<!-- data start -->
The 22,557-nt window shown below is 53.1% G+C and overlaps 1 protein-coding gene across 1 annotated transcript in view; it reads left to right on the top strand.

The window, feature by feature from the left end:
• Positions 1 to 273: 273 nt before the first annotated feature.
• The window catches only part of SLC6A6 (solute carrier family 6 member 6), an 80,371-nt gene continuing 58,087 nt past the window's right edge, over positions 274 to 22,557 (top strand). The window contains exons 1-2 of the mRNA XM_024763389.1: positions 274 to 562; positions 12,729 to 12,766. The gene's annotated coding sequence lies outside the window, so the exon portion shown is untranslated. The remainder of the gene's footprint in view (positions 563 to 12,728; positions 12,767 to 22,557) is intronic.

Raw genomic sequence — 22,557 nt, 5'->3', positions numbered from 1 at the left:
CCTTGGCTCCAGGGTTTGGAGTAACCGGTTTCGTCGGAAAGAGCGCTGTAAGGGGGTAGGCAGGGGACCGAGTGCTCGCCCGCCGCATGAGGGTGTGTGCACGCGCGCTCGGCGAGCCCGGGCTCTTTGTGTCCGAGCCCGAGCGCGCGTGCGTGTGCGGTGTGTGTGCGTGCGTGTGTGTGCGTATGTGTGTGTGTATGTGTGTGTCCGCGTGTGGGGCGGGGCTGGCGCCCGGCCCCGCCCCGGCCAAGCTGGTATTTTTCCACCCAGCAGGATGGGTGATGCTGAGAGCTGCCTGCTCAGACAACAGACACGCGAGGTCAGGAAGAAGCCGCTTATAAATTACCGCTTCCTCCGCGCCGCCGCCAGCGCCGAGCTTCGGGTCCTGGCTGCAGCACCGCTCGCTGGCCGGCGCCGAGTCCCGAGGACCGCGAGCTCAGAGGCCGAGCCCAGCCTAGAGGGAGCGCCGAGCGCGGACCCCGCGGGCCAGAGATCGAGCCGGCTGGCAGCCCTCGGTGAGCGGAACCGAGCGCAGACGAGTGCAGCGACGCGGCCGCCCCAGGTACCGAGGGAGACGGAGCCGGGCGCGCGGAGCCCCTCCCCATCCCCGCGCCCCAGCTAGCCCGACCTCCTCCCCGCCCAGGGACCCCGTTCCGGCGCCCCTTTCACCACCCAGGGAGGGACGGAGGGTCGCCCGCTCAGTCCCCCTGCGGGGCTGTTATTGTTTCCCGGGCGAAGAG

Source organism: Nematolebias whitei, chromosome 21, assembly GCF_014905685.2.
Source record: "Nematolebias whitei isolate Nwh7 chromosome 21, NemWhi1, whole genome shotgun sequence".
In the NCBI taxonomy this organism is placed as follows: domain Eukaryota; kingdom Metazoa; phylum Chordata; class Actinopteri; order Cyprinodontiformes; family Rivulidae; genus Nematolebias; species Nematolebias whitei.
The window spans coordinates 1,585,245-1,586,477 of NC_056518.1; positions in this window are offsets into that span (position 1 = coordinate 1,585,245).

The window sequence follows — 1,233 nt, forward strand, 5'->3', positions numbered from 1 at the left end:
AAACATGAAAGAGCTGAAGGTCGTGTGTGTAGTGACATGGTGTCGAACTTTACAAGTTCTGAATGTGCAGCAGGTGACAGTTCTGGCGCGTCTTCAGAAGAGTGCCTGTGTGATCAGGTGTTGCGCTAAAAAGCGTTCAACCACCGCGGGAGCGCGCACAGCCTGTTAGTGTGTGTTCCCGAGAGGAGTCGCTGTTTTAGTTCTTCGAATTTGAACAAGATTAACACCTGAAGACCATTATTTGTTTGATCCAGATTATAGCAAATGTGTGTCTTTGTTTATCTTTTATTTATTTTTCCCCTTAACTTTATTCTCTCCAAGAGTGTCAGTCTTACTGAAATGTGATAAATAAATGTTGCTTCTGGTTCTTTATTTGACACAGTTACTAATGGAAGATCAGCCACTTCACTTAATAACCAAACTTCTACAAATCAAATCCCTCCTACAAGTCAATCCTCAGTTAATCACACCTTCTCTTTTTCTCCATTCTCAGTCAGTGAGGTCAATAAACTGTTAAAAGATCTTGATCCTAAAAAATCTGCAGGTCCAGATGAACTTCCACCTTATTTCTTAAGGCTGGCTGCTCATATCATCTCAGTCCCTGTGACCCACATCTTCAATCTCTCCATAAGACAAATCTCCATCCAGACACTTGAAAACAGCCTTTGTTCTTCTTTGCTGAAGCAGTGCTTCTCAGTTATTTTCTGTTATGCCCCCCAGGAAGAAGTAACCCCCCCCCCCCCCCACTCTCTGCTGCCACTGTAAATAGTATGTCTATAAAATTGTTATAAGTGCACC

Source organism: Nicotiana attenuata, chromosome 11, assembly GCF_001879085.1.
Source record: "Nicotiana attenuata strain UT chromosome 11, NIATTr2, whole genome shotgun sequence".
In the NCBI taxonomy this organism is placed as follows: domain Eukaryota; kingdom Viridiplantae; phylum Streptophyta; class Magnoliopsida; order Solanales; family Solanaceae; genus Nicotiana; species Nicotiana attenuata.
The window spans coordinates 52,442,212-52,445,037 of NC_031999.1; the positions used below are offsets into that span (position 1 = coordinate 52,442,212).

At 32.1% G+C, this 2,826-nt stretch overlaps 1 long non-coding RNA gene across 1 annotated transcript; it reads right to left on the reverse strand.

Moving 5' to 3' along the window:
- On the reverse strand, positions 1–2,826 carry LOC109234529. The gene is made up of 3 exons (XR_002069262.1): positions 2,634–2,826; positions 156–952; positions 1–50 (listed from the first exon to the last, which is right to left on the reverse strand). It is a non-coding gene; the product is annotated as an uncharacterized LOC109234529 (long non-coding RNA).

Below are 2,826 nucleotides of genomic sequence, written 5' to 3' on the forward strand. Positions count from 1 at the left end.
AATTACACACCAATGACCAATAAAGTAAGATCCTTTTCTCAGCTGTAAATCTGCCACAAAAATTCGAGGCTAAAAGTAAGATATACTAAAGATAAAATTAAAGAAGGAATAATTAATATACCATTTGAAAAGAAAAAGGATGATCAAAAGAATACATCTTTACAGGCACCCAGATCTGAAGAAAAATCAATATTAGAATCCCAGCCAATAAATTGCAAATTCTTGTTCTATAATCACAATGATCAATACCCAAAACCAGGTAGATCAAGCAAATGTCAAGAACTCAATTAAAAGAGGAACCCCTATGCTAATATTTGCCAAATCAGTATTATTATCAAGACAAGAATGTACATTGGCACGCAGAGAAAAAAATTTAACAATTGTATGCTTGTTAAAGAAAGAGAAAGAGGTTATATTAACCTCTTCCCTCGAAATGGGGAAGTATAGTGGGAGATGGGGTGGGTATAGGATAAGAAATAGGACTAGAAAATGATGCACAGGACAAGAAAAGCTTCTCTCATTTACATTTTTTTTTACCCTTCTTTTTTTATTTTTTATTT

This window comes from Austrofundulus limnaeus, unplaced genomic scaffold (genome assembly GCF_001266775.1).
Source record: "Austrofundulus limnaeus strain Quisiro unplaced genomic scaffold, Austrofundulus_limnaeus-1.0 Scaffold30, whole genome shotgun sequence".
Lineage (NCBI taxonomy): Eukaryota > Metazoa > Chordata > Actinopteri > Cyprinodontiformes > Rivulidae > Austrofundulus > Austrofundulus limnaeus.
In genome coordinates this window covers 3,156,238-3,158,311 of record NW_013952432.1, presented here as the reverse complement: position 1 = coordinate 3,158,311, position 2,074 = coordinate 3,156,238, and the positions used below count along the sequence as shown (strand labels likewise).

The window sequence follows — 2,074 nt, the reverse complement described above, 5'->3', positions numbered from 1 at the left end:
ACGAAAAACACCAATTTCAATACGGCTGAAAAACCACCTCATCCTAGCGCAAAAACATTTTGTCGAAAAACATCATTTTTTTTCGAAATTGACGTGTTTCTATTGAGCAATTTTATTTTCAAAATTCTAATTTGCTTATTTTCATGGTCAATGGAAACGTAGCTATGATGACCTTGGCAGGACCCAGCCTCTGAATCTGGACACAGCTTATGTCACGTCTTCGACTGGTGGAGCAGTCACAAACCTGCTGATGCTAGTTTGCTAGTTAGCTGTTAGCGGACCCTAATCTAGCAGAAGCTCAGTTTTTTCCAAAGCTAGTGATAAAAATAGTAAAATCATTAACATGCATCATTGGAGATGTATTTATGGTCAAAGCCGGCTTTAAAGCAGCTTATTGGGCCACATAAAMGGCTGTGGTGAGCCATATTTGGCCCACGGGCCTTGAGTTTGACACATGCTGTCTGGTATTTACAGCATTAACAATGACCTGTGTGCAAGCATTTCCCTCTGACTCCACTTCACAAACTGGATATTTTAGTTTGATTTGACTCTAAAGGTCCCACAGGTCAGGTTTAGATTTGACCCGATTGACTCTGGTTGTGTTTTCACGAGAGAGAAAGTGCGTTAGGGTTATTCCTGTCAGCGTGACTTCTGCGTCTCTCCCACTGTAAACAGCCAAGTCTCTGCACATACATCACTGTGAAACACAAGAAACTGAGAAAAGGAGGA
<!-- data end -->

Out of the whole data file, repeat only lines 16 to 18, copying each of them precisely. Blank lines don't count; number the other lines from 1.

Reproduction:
The window spans coordinates 52,442,212-52,445,037 of NC_031999.1; the positions used below are offsets into that span (position 1 = coordinate 52,442,212).

At 32.1% G+C, this 2,826-nt stretch overlaps 1 long non-coding RNA gene across 1 annotated transcript; it reads right to left on the reverse strand.

Moving 5' to 3' along the window: